Swordswomen Three [江湖三女俠] (1970)

Starring Essie Lin Chia, Shen Yi, Lo Lieh, Chang Yi, Violet Pan Ying-Zi, Wong Chung-Shun, Fang Mian, Liu Wai, Yeung Chi Hing, Lee Wan Chung, Tsang Choh-Lam, Hao Li-Jen, Suen Lam, Lee Siu-Chung

Directed by Shen Chiang

Expectations: High. The Winged Tiger was super fun.

While Swordswomen Three starts off with a lot of promise, it never successfully tells a compelling story or delivers the action thrills you’re expecting. This was Shen Chiang’s third film (and second martial arts film), but it’s riddled with all kinds of horrible storytelling and editing, making portions of the story nearly unintelligible. I’m somewhat prone to missing things in movies if I’m not entirely engaged, but there was one section of this movie that I literally rewound about five times and still didn’t have a clear understanding of what happened. The only answer is that it’s just poorly made, and in this specific case, it was mostly the editing that confused me.

Swordwomen Three tries to tell the story of two battling martial arts clans, one with the title of the Number One Clan from a recent tournament held every decade, and the other led by an upstart Lo Lieh who will stop at nothing to take the title from the other clan. He doesn’t want to wait till the next tournament because he doesn’t need to, he’ll just murder the other clan and everyone will obviously know he’s the best. Standing in his way, though, are the three swordswomen sisters of the title (played by Essie Lin Chia, Shen Yi and Violet Pan Ying-Zi). Also on the side of good is Chang Yi, the son of the master of the leading martial clan, and friend to the swordswomen.

For a film titled Swordswomen Three I can’t help but be disappointed with the swordswomen. One is sick through most of the film, the other is hopelessly in love and oblivious to the dubious motives of Lo Lieh, and the third is the leader and most proactive, but also spends a good chunk of the movie under a hood as she’s impersonating one of the male villains. On top of these weak characters, the film actually has the audacity to focus more on the male swordsman! I understand that at this time the archetype of the female swordswoman was falling out of favor, but if you’re gonna make a movie called Swordswomen Three, you gotta really go for it! While the bamboo forest finale between Chang Yi and Lo Lieh is a definite highlight of the film, doesn’t it make sense to want the title characters to figure into the ending in some meaningful way? I suppose I should just be happy with the exciting and bloody fight that I got, but it just seems so wrong to give the swordswomen the shaft like that.

But for those willing to forgive the film its flaws, Swordswomen Three does features lots of great moments. In a way this makes the film even more frustrating because the potential is clearly visible, but it’s obscured by everything else in the movie. But let’s forget the rest of the movie for now and just focus on what’s good. In Swordwomen Three there’s yet another all-powerful, unbeatable sword, but this one is one of my favorites. One side is made of specialized steel that doesn’t retain blood on the blade after killing. The other side is made of magnetic iron, and it attracts all iron within ten feet. This means that anyone who draws a sword on the wielder of this fierce blade will be quickly disarmed and at a supreme disadvantage. It’s a great weapon, and it leads our heroes to come up with new ways to face it, such as changing to wooden tonfa, poles, and in the finale, bamboo tree trunks. There’s also some great showcases of internal qi, when Wong Chung-Shun and Lo Lieh butt heads and start destroying chairs to prove their dominance.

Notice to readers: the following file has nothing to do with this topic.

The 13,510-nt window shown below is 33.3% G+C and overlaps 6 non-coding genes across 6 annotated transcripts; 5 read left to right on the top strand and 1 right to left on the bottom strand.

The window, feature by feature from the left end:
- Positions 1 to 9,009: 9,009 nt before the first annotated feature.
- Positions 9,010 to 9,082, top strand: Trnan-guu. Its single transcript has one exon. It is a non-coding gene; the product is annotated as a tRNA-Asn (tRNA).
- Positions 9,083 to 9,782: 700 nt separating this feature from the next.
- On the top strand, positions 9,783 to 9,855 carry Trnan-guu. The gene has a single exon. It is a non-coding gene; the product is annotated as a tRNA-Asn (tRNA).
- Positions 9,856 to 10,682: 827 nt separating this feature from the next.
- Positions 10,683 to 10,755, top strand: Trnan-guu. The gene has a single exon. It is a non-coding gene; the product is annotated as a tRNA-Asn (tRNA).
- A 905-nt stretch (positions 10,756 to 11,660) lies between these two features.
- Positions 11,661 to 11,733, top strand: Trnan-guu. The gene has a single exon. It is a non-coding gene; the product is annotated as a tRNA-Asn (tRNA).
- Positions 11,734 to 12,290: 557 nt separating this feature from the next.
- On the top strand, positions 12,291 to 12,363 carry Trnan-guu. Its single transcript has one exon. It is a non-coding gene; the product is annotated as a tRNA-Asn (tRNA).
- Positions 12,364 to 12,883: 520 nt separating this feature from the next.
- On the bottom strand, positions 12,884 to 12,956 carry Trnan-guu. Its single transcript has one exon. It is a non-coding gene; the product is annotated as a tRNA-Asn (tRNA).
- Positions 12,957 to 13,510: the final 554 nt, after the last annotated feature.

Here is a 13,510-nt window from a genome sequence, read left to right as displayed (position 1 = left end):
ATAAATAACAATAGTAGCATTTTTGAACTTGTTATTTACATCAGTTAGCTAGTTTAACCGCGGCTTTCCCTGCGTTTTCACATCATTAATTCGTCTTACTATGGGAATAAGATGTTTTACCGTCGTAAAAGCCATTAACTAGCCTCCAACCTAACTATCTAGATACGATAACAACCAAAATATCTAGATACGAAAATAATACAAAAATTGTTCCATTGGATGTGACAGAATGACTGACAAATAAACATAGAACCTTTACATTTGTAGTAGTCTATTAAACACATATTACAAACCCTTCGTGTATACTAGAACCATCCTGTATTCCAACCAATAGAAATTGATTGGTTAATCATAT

The struggle between martial clubs is also notable, as it foreshadows a ton of martial arts films to follow, although it’s done much better in the introductory sequence in Vengeance!, and that film isn’t even about battling martial clans. That should give you an idea of the quality to the storytelling in this film. I like to think that perhaps this film’s lack of follow-through led other directors to re-use the story and deliver better results in later films. We’ll never know, but it’s fun to theorize.

The action here is probably the film’s greatest strength, even if it’s nothing terribly special. It was all choreographed by Tang Chia and Lau Kar-Leung, and they do a great job as always. While it feels like they weren’t quite given enough to create something wild and memorable, the scenes are exciting and incredibly well-shot. The finale in the bamboo forest is a highlight for sure, as is the opening fight between Chang Yi and Lo Lieh. The wuxia elements come out strong in this film, with fantasy bursting forth from the edges of reality and heightening the fights into the high-flying wish fulfillment that every fan of wuxia cinema enjoys.

Swordwomen Three is a film with tons of potential, and tons of great idea, but not a lot of quality execution. The action is great when it comes around, but the storytelling to pointlessly overcomplicated and confusing. It’s the cinematic representation of the old saying, “One step forward, and two steps back.” Despite its flaws, though, it does contain so much stuff jam-packed into its 95 minute runtime that any wuxia fan will get a fair amount of enjoyment out of it. I’m not exactly recommending it, but you could definitely do worse. Unfortunately, Swordswomen Three has a lot more in common with Shen’s scripts for the Temple of the Red Lotus films than it does with his martial arts directorial début, The Winged Tiger.

Next up in this chronological jaunt through the Shaw Brothers Martial Arts catalog is Chang Cheh’s The Heroic Ones, the second film in the series to have a US Blu-ray release!